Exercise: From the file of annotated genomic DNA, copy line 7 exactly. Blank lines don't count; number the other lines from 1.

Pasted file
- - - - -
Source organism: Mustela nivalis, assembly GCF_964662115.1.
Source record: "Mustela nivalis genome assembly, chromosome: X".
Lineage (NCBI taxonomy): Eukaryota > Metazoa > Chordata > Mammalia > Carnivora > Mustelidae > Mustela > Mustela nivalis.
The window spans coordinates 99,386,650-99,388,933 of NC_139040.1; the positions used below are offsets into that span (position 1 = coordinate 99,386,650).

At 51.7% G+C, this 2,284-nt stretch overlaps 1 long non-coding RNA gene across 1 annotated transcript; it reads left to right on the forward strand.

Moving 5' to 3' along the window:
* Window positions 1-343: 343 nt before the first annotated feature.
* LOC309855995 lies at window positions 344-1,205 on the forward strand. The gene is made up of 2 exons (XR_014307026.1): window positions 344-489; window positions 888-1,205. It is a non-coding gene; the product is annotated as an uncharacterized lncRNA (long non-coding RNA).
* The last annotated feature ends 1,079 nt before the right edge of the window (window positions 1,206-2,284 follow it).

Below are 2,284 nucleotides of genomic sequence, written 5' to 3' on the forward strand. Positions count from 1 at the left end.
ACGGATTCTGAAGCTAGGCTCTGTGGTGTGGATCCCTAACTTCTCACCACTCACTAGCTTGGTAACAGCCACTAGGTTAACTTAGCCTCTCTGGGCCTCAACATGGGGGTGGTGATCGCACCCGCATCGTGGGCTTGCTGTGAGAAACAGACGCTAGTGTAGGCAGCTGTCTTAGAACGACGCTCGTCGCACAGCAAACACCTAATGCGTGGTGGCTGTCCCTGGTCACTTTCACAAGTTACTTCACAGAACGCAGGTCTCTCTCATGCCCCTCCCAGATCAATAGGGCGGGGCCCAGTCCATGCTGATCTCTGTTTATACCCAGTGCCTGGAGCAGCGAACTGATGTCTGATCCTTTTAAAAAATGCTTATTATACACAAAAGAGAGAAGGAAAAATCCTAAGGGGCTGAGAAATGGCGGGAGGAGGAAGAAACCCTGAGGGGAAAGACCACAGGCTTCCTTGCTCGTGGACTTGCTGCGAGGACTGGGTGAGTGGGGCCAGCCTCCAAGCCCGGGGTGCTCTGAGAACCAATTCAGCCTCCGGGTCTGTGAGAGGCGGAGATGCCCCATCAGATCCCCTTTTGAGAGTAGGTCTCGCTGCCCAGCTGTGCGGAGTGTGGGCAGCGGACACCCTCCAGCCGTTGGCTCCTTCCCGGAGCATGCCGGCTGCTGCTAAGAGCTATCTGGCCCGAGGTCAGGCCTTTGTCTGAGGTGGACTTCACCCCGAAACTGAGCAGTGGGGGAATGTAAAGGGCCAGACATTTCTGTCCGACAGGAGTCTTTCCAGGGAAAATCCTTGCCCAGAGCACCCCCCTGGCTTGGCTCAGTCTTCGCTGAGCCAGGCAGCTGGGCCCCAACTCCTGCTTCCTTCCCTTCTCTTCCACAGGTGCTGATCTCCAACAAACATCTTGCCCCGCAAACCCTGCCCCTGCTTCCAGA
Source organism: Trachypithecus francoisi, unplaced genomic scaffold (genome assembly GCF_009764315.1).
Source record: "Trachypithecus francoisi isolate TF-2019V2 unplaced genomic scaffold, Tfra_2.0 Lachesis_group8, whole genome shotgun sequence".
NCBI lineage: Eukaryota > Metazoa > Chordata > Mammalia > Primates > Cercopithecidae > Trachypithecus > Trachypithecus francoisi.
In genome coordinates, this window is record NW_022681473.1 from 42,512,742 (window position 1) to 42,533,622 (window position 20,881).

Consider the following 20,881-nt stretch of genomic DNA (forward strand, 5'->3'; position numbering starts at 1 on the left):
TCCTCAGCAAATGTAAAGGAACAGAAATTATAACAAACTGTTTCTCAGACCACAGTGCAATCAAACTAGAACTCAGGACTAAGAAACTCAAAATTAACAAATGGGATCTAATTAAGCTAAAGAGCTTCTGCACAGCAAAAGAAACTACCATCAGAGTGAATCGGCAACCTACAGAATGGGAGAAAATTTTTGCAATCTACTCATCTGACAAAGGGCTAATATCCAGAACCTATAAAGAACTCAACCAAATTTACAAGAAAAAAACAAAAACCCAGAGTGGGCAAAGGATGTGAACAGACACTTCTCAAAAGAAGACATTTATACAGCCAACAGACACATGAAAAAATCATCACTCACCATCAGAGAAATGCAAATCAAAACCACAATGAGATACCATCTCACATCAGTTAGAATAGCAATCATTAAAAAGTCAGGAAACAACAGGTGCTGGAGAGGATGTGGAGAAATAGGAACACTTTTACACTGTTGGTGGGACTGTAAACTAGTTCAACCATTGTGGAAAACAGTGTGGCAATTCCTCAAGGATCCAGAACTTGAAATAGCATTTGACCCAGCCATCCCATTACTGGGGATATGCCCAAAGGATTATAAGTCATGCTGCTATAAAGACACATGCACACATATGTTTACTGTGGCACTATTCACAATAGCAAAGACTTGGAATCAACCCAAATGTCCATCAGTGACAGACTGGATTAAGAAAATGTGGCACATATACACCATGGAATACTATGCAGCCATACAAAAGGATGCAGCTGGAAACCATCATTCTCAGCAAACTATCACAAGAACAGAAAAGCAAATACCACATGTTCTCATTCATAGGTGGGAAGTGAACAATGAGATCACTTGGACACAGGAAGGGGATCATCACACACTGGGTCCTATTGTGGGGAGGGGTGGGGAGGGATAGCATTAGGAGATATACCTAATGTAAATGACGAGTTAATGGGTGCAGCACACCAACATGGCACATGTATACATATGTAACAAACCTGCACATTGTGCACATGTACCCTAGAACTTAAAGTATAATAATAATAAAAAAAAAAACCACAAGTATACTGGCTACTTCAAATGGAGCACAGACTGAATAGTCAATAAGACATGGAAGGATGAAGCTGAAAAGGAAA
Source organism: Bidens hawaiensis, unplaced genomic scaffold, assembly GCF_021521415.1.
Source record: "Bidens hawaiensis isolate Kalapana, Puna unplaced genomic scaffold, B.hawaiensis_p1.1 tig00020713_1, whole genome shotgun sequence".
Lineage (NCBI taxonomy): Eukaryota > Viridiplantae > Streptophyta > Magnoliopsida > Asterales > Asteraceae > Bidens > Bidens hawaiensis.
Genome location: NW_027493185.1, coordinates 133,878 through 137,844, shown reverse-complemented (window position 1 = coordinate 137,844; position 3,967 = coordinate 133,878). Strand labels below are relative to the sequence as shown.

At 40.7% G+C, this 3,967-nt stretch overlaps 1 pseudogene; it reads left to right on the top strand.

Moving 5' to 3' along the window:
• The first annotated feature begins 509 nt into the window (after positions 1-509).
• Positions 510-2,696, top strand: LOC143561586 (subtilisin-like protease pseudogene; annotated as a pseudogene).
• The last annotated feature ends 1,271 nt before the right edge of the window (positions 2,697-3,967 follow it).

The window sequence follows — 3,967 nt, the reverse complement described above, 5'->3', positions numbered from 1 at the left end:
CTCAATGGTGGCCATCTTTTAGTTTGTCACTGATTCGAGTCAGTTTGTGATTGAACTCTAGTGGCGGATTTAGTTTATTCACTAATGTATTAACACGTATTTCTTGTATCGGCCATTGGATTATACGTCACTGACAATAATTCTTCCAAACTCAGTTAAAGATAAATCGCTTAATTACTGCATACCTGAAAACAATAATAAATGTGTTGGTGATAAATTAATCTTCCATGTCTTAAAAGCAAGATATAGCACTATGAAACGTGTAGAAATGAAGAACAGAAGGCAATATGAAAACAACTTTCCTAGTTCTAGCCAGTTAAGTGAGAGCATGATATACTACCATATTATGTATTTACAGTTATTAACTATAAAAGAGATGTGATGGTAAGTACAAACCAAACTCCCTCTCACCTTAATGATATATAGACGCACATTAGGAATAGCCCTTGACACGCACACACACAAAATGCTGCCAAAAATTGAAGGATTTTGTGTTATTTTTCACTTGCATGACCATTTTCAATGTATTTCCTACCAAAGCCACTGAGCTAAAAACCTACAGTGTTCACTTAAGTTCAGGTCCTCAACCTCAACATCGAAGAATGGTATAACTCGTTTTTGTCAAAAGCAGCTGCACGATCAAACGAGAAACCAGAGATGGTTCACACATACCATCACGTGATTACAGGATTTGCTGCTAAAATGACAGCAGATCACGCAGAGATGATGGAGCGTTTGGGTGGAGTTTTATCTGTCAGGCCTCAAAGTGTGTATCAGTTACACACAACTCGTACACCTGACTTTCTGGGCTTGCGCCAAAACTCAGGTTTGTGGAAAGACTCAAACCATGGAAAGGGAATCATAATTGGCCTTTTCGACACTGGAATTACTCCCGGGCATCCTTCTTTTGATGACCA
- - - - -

* Window positions 1-343: 343 nt before the first annotated feature.